Why the Quebec Student Strike Matters For NYC

We are all in the red!  In Quebec strikers, demonstrators and sympathizers alike have shown their solidarity through the emblem of a red square, signifying a state of “being in the financial red”—untenable student debt. In the United States, the Federal Reserve recently stated that student debt stood at $870 billion, while the Consumer Financial Protection Bureau (a new government agency regulating private student loans) estimated that it had already surpassed $1 trillion. As more and more students stand up and organize against exorbitant escalations in tuition and debt, similar draconian laws have been passed in the US. Unprecedented levels of police brutality have been perpetrated against student uprisings across New York City—at Baruch College, Brooklyn College and the New School, just to name a few. The state seeks to silence these students, many of whom have been arrested on trumped up charges that reek of biased intimidation.

It would appear that we too are in the red, both financially and politically. This is untenable. It is time that we stand in solidarity with students in Quebec and across the world to fight for our right to free education. On May 23rd we in New York City continue our solidarity and stand with the infinite strike. Our demonstration in solidarity with Quebec students is also in defense of our right to assemble and protest. An increase in the powers of the police and the state anywhere is an attack on us everywhere. State repression exists globally and it is unjustifiable. We will not stand by and watch our already limited voices be silenced even more. The warnings and fear mongering of new protest laws being enacted in Frankfurt, Chicago and Montreal will not deter us. The new laws only prove that our mass mobilizations are a threat to the powers that be. We will be heard. We will take part in our own lives and not be pawns for the workings of capitalism. Our rights are not given to us by governments but established by us. OUR LIVES ARE NOT NEGOTIABLE!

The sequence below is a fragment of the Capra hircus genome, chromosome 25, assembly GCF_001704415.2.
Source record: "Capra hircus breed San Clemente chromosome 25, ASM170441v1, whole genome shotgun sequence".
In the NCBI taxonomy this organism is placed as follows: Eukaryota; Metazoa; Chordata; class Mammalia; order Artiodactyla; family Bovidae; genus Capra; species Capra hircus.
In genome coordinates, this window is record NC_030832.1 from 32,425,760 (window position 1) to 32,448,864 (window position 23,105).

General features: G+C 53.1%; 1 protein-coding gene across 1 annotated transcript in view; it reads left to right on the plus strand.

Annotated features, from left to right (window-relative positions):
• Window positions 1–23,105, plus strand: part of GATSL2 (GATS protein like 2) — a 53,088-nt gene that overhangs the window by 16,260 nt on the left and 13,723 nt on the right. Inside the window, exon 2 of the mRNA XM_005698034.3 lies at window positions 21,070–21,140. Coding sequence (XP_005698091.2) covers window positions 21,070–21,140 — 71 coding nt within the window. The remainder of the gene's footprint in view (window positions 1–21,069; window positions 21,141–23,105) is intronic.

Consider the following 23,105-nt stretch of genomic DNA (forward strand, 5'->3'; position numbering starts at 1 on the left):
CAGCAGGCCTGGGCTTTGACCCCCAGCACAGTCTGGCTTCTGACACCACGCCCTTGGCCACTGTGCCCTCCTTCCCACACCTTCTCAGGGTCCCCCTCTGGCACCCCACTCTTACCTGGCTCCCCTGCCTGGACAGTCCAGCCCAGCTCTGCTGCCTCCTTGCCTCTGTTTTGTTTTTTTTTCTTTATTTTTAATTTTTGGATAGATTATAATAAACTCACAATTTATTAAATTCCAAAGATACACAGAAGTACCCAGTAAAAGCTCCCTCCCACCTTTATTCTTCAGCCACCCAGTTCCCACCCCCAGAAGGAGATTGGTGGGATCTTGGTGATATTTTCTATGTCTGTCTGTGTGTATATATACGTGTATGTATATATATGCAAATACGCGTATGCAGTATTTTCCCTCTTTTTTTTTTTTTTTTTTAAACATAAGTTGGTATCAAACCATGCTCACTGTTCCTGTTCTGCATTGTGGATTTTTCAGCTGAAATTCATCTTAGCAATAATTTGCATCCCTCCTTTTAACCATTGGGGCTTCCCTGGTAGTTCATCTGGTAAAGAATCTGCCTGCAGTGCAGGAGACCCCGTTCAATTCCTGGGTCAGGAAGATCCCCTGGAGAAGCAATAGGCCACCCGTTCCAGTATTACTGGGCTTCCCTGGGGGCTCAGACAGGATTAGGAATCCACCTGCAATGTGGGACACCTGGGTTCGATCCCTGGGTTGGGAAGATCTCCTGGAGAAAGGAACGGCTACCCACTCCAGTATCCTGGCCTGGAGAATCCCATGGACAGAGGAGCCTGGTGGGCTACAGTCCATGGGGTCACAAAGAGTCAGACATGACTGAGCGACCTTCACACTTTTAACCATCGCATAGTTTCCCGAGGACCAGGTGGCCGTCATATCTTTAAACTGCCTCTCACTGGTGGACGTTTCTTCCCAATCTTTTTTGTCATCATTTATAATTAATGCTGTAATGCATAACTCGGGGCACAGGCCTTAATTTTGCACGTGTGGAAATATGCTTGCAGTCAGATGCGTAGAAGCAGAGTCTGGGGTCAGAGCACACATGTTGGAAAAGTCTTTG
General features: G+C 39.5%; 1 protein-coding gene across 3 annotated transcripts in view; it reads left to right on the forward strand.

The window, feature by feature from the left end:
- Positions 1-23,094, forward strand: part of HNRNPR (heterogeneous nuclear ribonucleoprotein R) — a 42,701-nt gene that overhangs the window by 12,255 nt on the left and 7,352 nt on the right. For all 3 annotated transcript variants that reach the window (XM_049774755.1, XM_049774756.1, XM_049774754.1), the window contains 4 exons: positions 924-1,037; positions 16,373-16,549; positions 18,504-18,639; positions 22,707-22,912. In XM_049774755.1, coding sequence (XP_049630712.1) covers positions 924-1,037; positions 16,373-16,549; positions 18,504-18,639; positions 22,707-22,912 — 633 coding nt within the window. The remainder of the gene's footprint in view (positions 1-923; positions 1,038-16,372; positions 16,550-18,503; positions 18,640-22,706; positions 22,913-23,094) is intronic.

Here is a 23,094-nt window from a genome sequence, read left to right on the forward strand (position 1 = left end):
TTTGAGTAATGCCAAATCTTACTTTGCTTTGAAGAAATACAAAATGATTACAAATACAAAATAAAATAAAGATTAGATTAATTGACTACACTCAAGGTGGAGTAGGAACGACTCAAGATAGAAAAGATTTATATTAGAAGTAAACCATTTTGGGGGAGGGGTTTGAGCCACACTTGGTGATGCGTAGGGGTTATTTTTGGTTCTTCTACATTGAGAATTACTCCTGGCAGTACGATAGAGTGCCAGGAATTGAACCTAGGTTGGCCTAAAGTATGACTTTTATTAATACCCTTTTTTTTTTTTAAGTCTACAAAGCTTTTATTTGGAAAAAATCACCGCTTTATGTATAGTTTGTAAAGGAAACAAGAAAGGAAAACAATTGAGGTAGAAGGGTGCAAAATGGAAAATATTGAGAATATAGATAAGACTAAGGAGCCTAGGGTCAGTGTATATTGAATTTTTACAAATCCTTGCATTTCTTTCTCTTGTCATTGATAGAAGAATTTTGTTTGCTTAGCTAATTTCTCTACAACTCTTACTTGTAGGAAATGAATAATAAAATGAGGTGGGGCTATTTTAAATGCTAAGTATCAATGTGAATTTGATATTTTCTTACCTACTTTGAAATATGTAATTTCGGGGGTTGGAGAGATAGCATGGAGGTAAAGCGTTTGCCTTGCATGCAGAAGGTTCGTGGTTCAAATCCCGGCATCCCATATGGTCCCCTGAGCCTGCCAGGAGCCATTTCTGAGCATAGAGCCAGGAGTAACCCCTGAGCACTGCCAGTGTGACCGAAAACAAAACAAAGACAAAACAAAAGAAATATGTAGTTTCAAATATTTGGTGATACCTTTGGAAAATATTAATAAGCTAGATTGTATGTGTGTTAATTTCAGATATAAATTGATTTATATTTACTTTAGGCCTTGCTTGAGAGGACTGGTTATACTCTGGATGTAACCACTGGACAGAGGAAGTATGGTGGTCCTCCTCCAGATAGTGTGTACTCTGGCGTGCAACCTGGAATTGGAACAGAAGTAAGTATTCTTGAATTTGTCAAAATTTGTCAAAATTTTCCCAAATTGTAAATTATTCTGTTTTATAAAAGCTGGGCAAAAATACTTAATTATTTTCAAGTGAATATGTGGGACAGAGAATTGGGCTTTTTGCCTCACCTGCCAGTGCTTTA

Call to Students, Workers and Debtors of New York

With call on students, workers and debtors from all walks of life to stand with us in our right to assemble and dissent in our commons, against police brutality and intimidation. There is nothing to fear or be ashamed of in this. There is only strength and solidarity for us to find each other. As we stand with the students of Quebec, we acknowledge their grievances, and join their chorus with our own. As Quebec does not stand down, neither will New York. We are not afraid, and see no limit on the horizon.  All we see is red!

 

WE ARE ALL IN THE RED!

 

RPG Attack on Kirkuk Police, reproduced in ABF Exhibit

 

“I meet some friends at the exhibit just as the fair is winding down. The collection was memorable, but not labeled; [...] We sit at a low table covered with photographs from the Iraq and Afghanistan wars; they include themes from “chillin drunk at the base” to “burnt haji corpse on a slab, thumbs up!” photos. [x] tells us that this piece is called “At Ease” and it’s by Lucas Michael, using photos from a now-defunct military website where the enlisted posted all kinds of images from their travails. A small stack of CDs in sleeves offers the audience a thirdhand souvenir, and invites them to distribute the images. It’s a sobering coda to the bookfair, and we take discs to do our bit.- brechett Art of Olive Green

We open this email by reflecting on viKult’s Discrete Power exhibition at the NYC Anarchist Book Fair 2011, just 5 months before the occupation on Wall Street -which kept us occupied for several months more, all the while thinking about power in various public form. Since then new memes about power have begun to resurface… dual power, counter institutions, etc. From discrete to parallel, how many more ways can we configure power?

udson Church with Chinese Couplings

This year we re-emerged to present 2 Chinese couplings, and 3 english pictograms (1 antinomy + 2 variations of an often confusing communist campaign referring to one-hundred schools of thought)… With these coupling and phrases, we invite everyone to try to imagine these the other side of everything, how ever complimentary, contradictory, or arbitrary it maybe…

Evict society from it's place, Settle wild in thier everywhere.

Finally, the summer brings a call to take the square in Berlin, so off we go again to see what this all means…. Was braucht die Kunst in Berlin? …The Berlin Biennale 7… a petting zoo for political art animals? Documenta 13/…Commoning in Kassel? …We’ll be reporting from there in June, keep in touch.

vizKult.org

“The crisis of urbanism is worsening. The construction of neighborhoods, old and new, is obviously at variance with established modes of behavior, and all the more so with the new ways of life we seek. As a result, we are surrounded by a dull and sterile environment.